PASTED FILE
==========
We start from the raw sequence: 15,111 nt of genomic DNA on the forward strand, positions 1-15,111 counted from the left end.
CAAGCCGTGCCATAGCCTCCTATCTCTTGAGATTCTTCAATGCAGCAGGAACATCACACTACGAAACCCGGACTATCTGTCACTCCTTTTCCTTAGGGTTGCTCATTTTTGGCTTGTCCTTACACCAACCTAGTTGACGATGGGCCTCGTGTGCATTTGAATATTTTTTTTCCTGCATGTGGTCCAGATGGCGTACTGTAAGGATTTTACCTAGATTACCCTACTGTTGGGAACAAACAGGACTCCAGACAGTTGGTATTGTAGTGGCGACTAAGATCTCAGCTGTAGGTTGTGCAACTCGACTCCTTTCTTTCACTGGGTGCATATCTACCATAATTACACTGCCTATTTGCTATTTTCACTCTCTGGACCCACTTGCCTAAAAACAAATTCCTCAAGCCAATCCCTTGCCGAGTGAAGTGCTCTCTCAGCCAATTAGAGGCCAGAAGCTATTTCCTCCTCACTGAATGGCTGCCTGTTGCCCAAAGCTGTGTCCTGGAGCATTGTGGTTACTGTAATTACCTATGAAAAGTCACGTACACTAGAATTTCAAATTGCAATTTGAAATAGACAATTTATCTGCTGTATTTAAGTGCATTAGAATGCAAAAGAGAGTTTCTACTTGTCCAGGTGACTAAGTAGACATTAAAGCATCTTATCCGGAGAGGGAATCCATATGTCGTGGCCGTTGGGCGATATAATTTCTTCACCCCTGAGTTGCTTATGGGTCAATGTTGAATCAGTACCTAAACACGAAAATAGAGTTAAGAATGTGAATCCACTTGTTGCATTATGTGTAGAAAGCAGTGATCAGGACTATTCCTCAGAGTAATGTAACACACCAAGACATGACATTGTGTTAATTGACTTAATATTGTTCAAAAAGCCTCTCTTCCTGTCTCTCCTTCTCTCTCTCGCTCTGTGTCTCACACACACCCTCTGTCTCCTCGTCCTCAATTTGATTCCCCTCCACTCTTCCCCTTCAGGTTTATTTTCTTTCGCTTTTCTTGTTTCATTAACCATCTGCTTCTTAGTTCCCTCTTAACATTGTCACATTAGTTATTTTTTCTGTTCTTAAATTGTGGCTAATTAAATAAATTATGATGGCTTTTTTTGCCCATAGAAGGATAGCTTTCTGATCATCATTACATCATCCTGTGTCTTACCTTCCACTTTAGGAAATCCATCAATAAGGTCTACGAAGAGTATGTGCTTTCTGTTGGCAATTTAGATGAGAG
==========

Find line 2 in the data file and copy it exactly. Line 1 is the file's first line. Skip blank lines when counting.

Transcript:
CAAGCCGTGCCATAGCCTCCTATCTCTTGAGATTCTTCAATGCAGCAGGAACATCACACTACGAAACCCGGACTATCTGTCACTCCTTTTCCTTAGGGTTGCTCATTTTTGGCTTGTCCTTACACCAACCTAGTTGACGATGGGCCTCGTGTGCATTTGAATATTTTTTTTCCTGCATGTGGTCCAGATGGCGTACTGTAAGGATTTTACCTAGATTACCCTACTGTTGGGAACAAACAGGACTCCAGACAGTTGGTATTGTAGTGGCGACTAAGATCTCAGCTGTAGGTTGTGCAACTCGACTCCTTTCTTTCACTGGGTGCATATCTACCATAATTACACTGCCTATTTGCTATTTTCACTCTCTGGACCCACTTGCCTAAAAACAAATTCCTCAAGCCAATCCCTTGCCGAGTGAAGTGCTCTCTCAGCCAATTAGAGGCCAGAAGCTATTTCCTCCTCACTGAATGGCTGCCTGTTGCCCAAAGCTGTGTCCTGGAGCATTGTGGTTACTGTAATTACCTATGAAAAGTCACGTACACTAGAATTTCAAATTGCAATTTGAAATAGACAATTTATCTGCTGTATTTAAGTGCATTAGAATGCAAAAGAGAGTTTCTACTTGTCCAGGTGACTAAGTAGACATTAAAGCATCTTATCCGGAGAGGGAATCCATATGTCGTGGCCGTTGGGCGATATAATTTCTTCACCCCTGAGTTGCTTATGGGTCAATGTTGAATCAGTACCTAAACACGAAAATAGAGTTAAGAATGTGAATCCACTTGTTGCATTATGTGTAGAAAGCAGTGATCAGGACTATTCCTCAGAGTAATGTAACACACCAAGACATGACATTGTGTTAATTGACTTAATATTGTTCAAAAAGCCTCTCTTCCTGTCTCTCCTTCTCTCTCTCGCTCTGTGTCTCACACACACCCTCTGTCTCCTCGTCCTCAATTTGATTCCCCTCCACTCTTCCCCTTCAGGTTTATTTTCTTTCGCTTTTCTTGTTTCATTAACCATCTGCTTCTTAGTTCCCTCTTAACATTGTCACATTAGTTATTTTTTCTGTTCTTAAATTGTGGCTAATTAAATAAATTATGATGGCTTTTTTTGCCCATAGAAGGATAGCTTTCTGATCATCATTACATCATCCTGTGTCTTACCTTCCACTTTAGGAAATCCATCAATAAGGTCTACGAAGAGTATGTGCTTTCTGTTGGCAATTTAGATGAGAG